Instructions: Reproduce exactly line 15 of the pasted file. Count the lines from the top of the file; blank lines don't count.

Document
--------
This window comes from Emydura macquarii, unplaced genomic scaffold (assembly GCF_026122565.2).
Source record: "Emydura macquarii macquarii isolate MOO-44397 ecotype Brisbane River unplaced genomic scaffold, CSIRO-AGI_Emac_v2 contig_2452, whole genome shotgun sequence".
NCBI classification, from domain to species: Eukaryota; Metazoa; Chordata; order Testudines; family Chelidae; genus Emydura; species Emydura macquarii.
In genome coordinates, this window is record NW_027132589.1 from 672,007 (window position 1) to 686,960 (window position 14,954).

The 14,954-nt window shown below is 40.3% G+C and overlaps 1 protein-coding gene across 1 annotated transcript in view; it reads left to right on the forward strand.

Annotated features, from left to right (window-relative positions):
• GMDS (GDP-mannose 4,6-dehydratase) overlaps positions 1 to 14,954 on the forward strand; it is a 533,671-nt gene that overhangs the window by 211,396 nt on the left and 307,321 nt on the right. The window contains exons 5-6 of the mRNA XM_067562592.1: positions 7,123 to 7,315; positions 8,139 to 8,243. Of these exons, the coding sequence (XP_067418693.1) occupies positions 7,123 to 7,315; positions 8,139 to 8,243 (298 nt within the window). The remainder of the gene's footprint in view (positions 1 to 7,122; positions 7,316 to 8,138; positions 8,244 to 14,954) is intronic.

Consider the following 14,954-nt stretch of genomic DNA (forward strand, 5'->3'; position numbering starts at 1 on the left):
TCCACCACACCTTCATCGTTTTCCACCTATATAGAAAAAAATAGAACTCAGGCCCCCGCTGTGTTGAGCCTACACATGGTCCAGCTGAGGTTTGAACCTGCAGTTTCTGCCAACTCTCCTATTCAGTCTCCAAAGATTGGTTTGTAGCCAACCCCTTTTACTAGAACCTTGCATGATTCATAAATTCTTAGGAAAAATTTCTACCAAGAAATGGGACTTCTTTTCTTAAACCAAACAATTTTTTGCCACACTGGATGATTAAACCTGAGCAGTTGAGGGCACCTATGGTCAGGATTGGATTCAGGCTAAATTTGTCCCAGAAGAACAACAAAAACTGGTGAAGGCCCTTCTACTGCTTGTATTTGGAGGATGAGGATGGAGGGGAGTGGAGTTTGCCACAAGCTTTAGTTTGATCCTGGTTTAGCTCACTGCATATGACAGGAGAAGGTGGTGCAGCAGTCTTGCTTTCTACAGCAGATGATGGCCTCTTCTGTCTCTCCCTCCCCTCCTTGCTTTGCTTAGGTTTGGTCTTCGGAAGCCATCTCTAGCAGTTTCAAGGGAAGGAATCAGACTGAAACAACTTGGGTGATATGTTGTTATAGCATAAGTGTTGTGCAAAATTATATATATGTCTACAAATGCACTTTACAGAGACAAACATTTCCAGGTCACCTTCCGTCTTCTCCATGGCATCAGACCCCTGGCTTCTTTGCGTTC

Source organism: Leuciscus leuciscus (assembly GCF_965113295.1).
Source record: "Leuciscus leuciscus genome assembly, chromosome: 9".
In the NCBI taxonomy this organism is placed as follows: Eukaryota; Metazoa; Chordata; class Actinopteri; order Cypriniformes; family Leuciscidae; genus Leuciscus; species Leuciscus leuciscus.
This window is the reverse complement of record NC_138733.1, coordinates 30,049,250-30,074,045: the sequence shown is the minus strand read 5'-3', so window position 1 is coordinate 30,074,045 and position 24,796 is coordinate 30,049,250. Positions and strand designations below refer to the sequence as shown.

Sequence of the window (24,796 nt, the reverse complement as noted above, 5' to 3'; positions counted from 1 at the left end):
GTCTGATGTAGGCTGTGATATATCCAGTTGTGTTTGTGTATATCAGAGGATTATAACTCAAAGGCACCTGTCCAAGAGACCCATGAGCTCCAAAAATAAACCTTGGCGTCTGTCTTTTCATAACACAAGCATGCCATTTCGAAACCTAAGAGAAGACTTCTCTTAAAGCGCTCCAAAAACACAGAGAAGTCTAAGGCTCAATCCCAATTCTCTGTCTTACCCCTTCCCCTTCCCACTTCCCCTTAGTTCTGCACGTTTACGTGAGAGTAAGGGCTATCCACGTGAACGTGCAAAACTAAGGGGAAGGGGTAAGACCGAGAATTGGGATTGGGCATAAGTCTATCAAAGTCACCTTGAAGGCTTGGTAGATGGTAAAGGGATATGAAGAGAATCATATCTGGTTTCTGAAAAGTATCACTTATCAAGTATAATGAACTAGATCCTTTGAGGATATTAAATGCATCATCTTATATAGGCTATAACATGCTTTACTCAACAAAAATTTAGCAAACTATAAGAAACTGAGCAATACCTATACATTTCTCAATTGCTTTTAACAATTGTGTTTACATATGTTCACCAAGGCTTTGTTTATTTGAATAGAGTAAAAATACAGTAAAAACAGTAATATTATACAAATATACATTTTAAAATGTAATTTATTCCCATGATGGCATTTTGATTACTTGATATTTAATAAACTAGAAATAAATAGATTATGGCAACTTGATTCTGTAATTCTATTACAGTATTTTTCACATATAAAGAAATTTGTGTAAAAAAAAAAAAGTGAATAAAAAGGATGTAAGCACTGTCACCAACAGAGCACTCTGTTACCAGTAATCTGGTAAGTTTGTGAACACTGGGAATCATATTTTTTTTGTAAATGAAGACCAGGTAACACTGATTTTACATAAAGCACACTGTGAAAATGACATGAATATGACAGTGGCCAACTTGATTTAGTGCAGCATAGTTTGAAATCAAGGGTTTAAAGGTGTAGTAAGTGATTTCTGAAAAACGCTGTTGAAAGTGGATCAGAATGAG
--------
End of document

GTCTGATGTAGGCTGTGATATATCCAGTTGTGTTTGTGTATATCAGAGGATTATAACTCAAAGGCACCTGTCCAAGAGACCCATGAGCTCCAAAAATAAACCTTGGCGTCTGTCTTTTCATAACACAAGCATGCCATTTCGAAACCTAAGAGAAGACTTCTCTTAAAGCGCTCCAAAAACACAGAGAAGTCTAAGGCTCAATCCCAATTCTCTGTCTTACCCCTTCCCCTTCCCACTTCCCCTTAGTTCTGCACGTTTACGTGAGAGTAAGGGCTATCCACGTGAACGTGCAAAACTAAGGGGAAGGGGTAAGACCGAGAATTGGGATTGGGCATAAGTCTATCAAAGTCACCTTGAAGGCTTGGTAGATGGTAAAGGGATATGAAGAGAATCATATCTGGTTTCTGAAAAGTATCACTTATCAAGTATAATGAACTAGATCCTTTGAGGATATTAAATGCATCATCTTATATAGGCTATAACATGCTTTACTCAACAAAAATTTAGCAAACTATAAGAAACTGAGCAATACCTATACATTTCTCAATTGCTTTTAACAATTGTGTTTACATATGTTCACCAAGGCTTTGTTTATTTGAATAGAGTAAAAATACAGTAAAAACAGTAATATTATACAAATATACATTTTAAAATGTAATTTATTCCCATGATGGCATTTTGATTACTTGATATTTAATAAACTAGAAATAAATAGATTATGGCAACTTGATTCTGTAATTCTATTACAGTATTTTTCACATATAAAGAAATTTGTGTAAAAAAAAAAAAGTGAATAAAAAGGATGTAAGCACTGTCACCAACAGAGCACTCTGTTACCAGTAATCTGGTAAGTTTGTGAACACTGGGAATCATATTTTTTTTGTAAATGAAGACCAGGTAACACTGATTTTACATAAAGCACACTGTGAAAATGACATGAATATGACAGTGGCCAACTTGATTTAGTGCAGCATAGTTTGAAATCAAGGGTTTAAAGGTGTAGTAAGTGATTTCTGAAAAACGCTGTTGAAAGTGGATCAGAATGAG